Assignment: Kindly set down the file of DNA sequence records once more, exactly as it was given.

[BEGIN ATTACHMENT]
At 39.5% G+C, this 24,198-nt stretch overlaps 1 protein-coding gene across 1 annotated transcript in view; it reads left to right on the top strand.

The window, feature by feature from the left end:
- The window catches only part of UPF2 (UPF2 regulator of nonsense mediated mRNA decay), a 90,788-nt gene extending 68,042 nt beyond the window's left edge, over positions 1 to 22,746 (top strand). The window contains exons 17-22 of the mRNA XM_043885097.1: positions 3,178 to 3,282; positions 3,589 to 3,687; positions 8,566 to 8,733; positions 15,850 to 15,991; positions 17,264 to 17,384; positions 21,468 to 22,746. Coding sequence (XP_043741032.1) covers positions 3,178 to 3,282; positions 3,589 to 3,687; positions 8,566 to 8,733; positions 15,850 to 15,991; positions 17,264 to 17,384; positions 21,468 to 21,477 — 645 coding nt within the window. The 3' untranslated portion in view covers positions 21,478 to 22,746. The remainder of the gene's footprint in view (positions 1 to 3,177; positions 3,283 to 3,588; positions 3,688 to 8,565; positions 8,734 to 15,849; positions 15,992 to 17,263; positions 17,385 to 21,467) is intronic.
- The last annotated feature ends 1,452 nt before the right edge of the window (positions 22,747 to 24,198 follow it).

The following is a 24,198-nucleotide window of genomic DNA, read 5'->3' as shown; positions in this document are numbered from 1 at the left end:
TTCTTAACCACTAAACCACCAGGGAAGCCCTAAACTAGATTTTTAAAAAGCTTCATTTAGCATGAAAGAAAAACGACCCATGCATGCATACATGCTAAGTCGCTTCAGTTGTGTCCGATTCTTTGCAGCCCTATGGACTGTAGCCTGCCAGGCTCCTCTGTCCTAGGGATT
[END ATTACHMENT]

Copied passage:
At 39.5% G+C, this 24,198-nt stretch overlaps 1 protein-coding gene across 1 annotated transcript in view; it reads left to right on the top strand.

The window, feature by feature from the left end:
- The window catches only part of UPF2 (UPF2 regulator of nonsense mediated mRNA decay), a 90,788-nt gene extending 68,042 nt beyond the window's left edge, over positions 1 to 22,746 (top strand). The window contains exons 17-22 of the mRNA XM_043885097.1: positions 3,178 to 3,282; positions 3,589 to 3,687; positions 8,566 to 8,733; positions 15,850 to 15,991; positions 17,264 to 17,384; positions 21,468 to 22,746. Coding sequence (XP_043741032.1) covers positions 3,178 to 3,282; positions 3,589 to 3,687; positions 8,566 to 8,733; positions 15,850 to 15,991; positions 17,264 to 17,384; positions 21,468 to 21,477 — 645 coding nt within the window. The 3' untranslated portion in view covers positions 21,478 to 22,746. The remainder of the gene's footprint in view (positions 1 to 3,177; positions 3,283 to 3,588; positions 3,688 to 8,565; positions 8,734 to 15,849; positions 15,992 to 17,263; positions 17,385 to 21,467) is intronic.
- The last annotated feature ends 1,452 nt before the right edge of the window (positions 22,747 to 24,198 follow it).

The following is a 24,198-nucleotide window of genomic DNA, read 5'->3' as shown; positions in this document are numbered from 1 at the left end:
TTCTTAACCACTAAACCACCAGGGAAGCCCTAAACTAGATTTTTAAAAAGCTTCATTTAGCATGAAAGAAAAACGACCCATGCATGCATACATGCTAAGTCGCTTCAGTTGTGTCCGATTCTTTGCAGCCCTATGGACTGTAGCCTGCCAGGCTCCTCTGTCCTAGGGATT